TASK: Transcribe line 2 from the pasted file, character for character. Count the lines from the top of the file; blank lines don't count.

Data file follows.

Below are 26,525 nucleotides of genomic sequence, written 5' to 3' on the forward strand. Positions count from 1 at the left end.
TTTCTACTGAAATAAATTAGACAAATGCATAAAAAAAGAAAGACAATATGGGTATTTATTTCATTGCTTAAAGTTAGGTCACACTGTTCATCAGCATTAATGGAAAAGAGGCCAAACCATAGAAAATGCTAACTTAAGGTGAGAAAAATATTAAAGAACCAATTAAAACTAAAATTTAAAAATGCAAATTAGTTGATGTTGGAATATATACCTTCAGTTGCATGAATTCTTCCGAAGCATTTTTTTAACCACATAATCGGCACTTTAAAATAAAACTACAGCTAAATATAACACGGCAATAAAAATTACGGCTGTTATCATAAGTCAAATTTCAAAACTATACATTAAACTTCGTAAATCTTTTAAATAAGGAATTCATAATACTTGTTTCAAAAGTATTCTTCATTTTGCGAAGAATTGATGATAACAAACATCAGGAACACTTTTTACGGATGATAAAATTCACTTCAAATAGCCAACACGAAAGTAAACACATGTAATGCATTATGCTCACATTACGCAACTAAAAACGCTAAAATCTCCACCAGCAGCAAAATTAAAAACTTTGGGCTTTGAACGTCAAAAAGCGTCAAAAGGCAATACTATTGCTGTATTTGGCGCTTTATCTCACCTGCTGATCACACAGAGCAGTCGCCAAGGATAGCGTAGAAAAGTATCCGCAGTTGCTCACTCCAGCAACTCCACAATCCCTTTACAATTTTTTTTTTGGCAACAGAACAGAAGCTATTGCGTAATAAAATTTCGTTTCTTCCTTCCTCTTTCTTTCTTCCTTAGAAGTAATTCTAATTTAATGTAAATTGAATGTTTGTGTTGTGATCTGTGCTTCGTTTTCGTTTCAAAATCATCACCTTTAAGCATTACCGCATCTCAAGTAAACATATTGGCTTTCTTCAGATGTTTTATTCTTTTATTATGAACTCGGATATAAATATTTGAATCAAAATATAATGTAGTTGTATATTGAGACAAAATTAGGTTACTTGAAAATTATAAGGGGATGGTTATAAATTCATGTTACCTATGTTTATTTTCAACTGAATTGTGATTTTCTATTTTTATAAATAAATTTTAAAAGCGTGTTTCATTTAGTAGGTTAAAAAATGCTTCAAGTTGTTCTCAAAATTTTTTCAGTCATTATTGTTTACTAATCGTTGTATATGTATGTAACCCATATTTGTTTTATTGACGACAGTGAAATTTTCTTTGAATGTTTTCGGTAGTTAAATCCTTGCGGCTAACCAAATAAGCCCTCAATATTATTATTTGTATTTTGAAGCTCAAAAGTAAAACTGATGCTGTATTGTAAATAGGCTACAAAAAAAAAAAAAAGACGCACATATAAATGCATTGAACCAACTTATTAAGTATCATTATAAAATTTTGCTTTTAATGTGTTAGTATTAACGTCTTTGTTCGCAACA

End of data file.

TTTCTACTGAAATAAATTAGACAAATGCATAAAAAAAGAAAGACAATATGGGTATTTATTTCATTGCTTAAAGTTAGGTCACACTGTTCATCAGCATTAATGGAAAAGAGGCCAAACCATAGAAAATGCTAACTTAAGGTGAGAAAAATATTAAAGAACCAATTAAAACTAAAATTTAAAAATGCAAATTAGTTGATGTTGGAATATATACCTTCAGTTGCATGAATTCTTCCGAAGCATTTTTTTAACCACATAATCGGCACTTTAAAATAAAACTACAGCTAAATATAACACGGCAATAAAAATTACGGCTGTTATCATAAGTCAAATTTCAAAACTATACATTAAACTTCGTAAATCTTTTAAATAAGGAATTCATAATACTTGTTTCAAAAGTATTCTTCATTTTGCGAAGAATTGATGATAACAAACATCAGGAACACTTTTTACGGATGATAAAATTCACTTCAAATAGCCAACACGAAAGTAAACACATGTAATGCATTATGCTCACATTACGCAACTAAAAACGCTAAAATCTCCACCAGCAGCAAAATTAAAAACTTTGGGCTTTGAACGTCAAAAAGCGTCAAAAGGCAATACTATTGCTGTATTTGGCGCTTTATCTCACCTGCTGATCACACAGAGCAGTCGCCAAGGATAGCGTAGAAAAGTATCCGCAGTTGCTCACTCCAGCAACTCCACAATCCCTTTACAATTTTTTTTTTGGCAACAGAACAGAAGCTATTGCGTAATAAAATTTCGTTTCTTCCTTCCTCTTTCTTTCTTCCTTAGAAGTAATTCTAATTTAATGTAAATTGAATGTTTGTGTTGTGATCTGTGCTTCGTTTTCGTTTCAAAATCATCACCTTTAAGCATTACCGCATCTCAAGTAAACATATTGGCTTTCTTCAGATGTTTTATTCTTTTATTATGAACTCGGATATAAATATTTGAATCAAAATATAATGTAGTTGTATATTGAGACAAAATTAGGTTACTTGAAAATTATAAGGGGATGGTTATAAATTCATGTTACCTATGTTTATTTTCAACTGAATTGTGATTTTCTATTTTTATAAATAAATTTTAAAAGCGTGTTTCATTTAGTAGGTTAAAAAATGCTTCAAGTTGTTCTCAAAATTTTTTCAGTCATTATTGTTTACTAATCGTTGTATATGTATGTAACCCATATTTGTTTTATTGACGACAGTGAAATTTTCTTTGAATGTTTTCGGTAGTTAAATCCTTGCGGCTAACCAAATAAGCCCTCAATATTATTATTTGTATTTTGAAGCTCAAAAGTAAAACTGATGCTGTATTGTAAATAGGCTACAAAAAAAAAAAAAAGACGCACATATAAATGCATTGAACCAACTTATTAAGTATCATTATAAAATTTTGCTTTTAATGTGTTAGTATTAACGTCTTTGTTCGCAACA